PDA

View Full Version : Help! Horizontal Prop Slider Mechanism



Michael Inks
08-21-2012, 10:32 PM
Hey gang. We're looking for some sort of mechanism that can slide a chair and actor forward at a pretty good rate for a distance of about 3 feet. We could fabricate something but our build schedule doesn't allow for it. Anybody have a lead one somebody who makes such a thing? Fright Props has some great mechanisms, but we're a little heavy for the things they make. (300# or so) Any thoughts?

Allen H
08-21-2012, 11:22 PM
What type of chair, or does it matter?

beardedbil
08-21-2012, 11:38 PM
You are probably looking for a "rodless" actuator or air slide or linear track as they are sometimes called.

Take a look at some of these models... just for examples:

http://www.tolomatic.com/products/product_detail.cfm?tree_id=101

The plate slides along a track instead of extending a piston like in a normal air cylinder. You should be able to find one for your correct load and length. However with this type of mechanism, safety should be a concern if your sliding an actual person...

TigerHaunt
08-22-2012, 09:30 AM
I'm going to step in and speak for Mike for a sec,

Alan, The chair we have is a large throne >5ft square (Think oversized chair photo op at your local county fair). We could go smaller, but we want the big regal throne. The scene is for a major character. As always, very interested in thoughts you may have.

Bill, thanks for the link to that site. If we can't find a prefab, that could do the trick. However, at this point in our build, we're looking for "plug and play" No fabrication other than perhaps using wood to widen a platform to bolt the chair legs to the slide.

We're just wanting to have the chair and actor move forward toward the guests (min 2', max 5'). Could be done @ slight angle using gravity, (picture C channel track, wheels on chair, wench to reset... or a "H" shaped c-channel track teeter totter w/pneumatic cylinder), or could be done with pneumatic shoving horizontally forward (probably a bit more controlled/safer).

I've seen countless "slider mechs" in haunts moving fake trains, cars, monsters, etc... I just am not finding anything for purchase that can handle more than 100lbs

Thanks for your Replies!
-Andy

Michael Inks
08-22-2012, 09:34 AM
Andy had to step in because I'm just 'the story guy.' I'm not allowed to touch power tools.

gadget-evilusions
08-22-2012, 02:25 PM
I do make something very much what you are looking for. http://www.evilusions.com/store/pneumatic-mechanisms/slideacorpse-detail

I will be honest, it's not cheap, but it's built like a tank. It will handle over 1000lbs of downward load. Unfortunately, I can not make any before this season. Our haunt opens in 3 weeks.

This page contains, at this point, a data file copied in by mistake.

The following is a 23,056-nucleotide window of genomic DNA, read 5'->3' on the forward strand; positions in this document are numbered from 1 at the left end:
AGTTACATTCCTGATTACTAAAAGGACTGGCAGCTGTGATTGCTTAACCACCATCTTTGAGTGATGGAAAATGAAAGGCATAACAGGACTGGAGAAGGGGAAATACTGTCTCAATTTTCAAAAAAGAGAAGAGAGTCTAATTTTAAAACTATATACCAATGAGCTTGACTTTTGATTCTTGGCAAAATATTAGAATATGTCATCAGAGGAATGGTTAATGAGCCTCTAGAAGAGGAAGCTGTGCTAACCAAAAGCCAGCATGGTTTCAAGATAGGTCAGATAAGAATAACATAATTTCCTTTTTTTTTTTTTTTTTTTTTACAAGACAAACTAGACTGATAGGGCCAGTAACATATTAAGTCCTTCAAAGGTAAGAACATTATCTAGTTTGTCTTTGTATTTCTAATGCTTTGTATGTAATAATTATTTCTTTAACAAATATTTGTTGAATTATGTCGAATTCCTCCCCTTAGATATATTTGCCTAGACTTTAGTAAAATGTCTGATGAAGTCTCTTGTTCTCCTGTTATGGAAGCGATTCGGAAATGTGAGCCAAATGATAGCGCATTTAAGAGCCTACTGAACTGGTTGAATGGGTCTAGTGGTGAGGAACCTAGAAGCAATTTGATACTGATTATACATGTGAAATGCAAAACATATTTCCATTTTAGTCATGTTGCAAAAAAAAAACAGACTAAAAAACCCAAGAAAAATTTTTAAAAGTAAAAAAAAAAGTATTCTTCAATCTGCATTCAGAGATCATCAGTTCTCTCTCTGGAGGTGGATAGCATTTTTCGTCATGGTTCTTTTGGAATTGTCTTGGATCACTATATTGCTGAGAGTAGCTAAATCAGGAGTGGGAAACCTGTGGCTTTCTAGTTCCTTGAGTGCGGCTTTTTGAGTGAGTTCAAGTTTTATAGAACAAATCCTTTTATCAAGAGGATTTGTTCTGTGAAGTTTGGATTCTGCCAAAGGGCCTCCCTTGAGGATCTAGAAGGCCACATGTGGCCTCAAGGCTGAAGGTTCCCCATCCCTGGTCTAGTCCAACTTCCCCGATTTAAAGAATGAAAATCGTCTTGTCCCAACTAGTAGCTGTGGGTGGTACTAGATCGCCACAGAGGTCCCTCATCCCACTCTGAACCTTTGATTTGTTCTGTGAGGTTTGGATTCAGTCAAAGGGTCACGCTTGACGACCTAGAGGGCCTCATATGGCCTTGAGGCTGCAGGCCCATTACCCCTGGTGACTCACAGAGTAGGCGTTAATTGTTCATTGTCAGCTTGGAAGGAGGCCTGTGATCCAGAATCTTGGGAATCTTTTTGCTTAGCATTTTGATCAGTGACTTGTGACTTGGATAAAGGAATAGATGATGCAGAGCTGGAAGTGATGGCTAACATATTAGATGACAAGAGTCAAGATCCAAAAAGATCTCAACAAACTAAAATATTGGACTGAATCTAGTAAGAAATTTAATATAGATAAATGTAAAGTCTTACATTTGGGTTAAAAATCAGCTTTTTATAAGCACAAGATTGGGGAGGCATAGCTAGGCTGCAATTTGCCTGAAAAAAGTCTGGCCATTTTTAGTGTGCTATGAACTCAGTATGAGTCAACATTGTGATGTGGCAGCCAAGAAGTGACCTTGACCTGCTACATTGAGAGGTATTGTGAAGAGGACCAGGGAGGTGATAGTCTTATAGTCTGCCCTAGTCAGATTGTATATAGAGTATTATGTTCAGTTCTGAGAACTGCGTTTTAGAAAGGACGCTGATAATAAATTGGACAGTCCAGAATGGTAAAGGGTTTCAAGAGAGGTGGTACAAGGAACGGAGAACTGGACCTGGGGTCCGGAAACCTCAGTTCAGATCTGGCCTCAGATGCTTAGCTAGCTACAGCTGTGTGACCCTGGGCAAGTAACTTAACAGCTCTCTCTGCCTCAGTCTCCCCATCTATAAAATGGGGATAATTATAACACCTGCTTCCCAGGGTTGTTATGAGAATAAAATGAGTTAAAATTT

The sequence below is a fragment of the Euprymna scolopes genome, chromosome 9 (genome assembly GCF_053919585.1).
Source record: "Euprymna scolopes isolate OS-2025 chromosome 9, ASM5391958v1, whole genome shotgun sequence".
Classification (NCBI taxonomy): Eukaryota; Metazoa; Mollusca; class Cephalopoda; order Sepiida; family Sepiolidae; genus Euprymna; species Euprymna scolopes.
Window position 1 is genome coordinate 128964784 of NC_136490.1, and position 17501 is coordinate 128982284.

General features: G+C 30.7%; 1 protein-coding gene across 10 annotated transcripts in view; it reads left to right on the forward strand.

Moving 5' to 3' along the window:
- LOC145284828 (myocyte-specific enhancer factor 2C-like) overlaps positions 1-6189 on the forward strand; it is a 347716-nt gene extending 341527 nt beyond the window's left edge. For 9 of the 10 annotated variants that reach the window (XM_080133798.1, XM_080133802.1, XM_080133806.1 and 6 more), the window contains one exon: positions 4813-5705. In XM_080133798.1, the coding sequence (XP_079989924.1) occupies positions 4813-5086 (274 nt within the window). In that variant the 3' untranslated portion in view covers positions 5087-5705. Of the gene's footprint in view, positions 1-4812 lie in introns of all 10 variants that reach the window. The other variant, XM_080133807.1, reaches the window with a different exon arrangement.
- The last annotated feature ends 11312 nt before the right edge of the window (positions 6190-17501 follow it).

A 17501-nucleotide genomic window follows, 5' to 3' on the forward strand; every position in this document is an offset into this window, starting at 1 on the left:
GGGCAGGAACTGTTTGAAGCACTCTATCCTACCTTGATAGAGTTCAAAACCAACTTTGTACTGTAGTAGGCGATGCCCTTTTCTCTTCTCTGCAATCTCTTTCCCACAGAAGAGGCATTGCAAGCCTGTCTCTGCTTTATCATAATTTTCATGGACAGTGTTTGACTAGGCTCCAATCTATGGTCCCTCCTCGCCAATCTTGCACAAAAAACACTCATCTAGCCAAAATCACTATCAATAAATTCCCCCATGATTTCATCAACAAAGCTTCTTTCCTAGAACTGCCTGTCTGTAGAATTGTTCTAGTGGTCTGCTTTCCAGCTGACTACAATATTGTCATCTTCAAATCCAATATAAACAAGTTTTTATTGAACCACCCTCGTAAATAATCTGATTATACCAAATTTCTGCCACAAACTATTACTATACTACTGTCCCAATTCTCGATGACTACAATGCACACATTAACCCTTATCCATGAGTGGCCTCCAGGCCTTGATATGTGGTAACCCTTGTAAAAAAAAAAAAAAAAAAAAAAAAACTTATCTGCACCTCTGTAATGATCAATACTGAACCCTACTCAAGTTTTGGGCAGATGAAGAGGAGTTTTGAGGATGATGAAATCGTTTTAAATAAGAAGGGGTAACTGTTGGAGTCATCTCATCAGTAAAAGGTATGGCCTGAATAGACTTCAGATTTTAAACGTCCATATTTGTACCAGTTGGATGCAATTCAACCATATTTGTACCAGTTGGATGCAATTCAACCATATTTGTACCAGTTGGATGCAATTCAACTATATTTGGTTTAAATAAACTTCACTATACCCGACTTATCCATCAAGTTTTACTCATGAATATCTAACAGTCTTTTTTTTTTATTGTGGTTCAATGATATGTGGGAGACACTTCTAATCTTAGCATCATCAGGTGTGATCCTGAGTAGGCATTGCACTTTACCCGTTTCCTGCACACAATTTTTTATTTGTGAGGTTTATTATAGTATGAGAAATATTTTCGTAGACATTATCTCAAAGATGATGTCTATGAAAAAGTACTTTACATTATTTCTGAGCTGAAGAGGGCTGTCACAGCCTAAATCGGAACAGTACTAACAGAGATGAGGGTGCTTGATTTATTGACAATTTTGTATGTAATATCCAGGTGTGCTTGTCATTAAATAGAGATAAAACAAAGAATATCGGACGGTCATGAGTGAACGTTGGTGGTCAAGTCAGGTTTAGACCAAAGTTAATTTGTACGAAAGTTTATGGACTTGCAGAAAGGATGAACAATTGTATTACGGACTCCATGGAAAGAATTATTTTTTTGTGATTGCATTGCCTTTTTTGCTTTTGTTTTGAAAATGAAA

A few people on this board have this set up inside of larger props that I have built.

Allen H
08-23-2012, 12:33 AM
At this stage I would build a 2x4 frame on the floor so the throne has stopping points. Really secure the one up front as it protects the patrons.
add many smooth moving casters to the throne platform and have an actor push it forward. then he can pull or push it back in place before the next group.
After the push out he could get a scare by coming out from behind the throne also.
It is a simple solution and rather non-eloquent but it will get the job done and even paying that actor will be cheaper than buying/shipping/ installing a mechanism this season.
Another option along the same vein is to use the roller tracks they use to move heavy loads.
13597
Google roller track to find examples- I always buy mine from metal recyclers, they always seem to have them on hand.
I find it is often costly to ignore the simplest solution.
Allen H

Jim Warfield
08-23-2012, 06:19 AM
Elevate one end this allows gravity to do half of the work. Just decide if you want gavity to do the scare or do the reset?
Angle it too mich, you will increase the physical work to go the other direction,or put the fulcrum in the middle and tip it forward or back to scare and reset.
If you use wood for most of the surfaces the rollers slide on/over, cover the wood with sheet metal to make everything last longer, work smoother. Bend the metal over the edge and screw it on this bent edge to keep the screw heads from catching on the rollers.
You can also buy new rubber-wheeled castors that have brackets with the screw holes already in the bracket. These will have weight limits posted on them, makes it handy to begin to figure out how many of them you will need... and taller wheels always will turn slower, easier, quieter.

craigsrobotics
08-24-2012, 02:43 PM
Brent at DCProps does awesome custom mechanisms at a very decent price... he's got stock mechs you may be able to use, or you can have him customize for you.
www.dcprops.com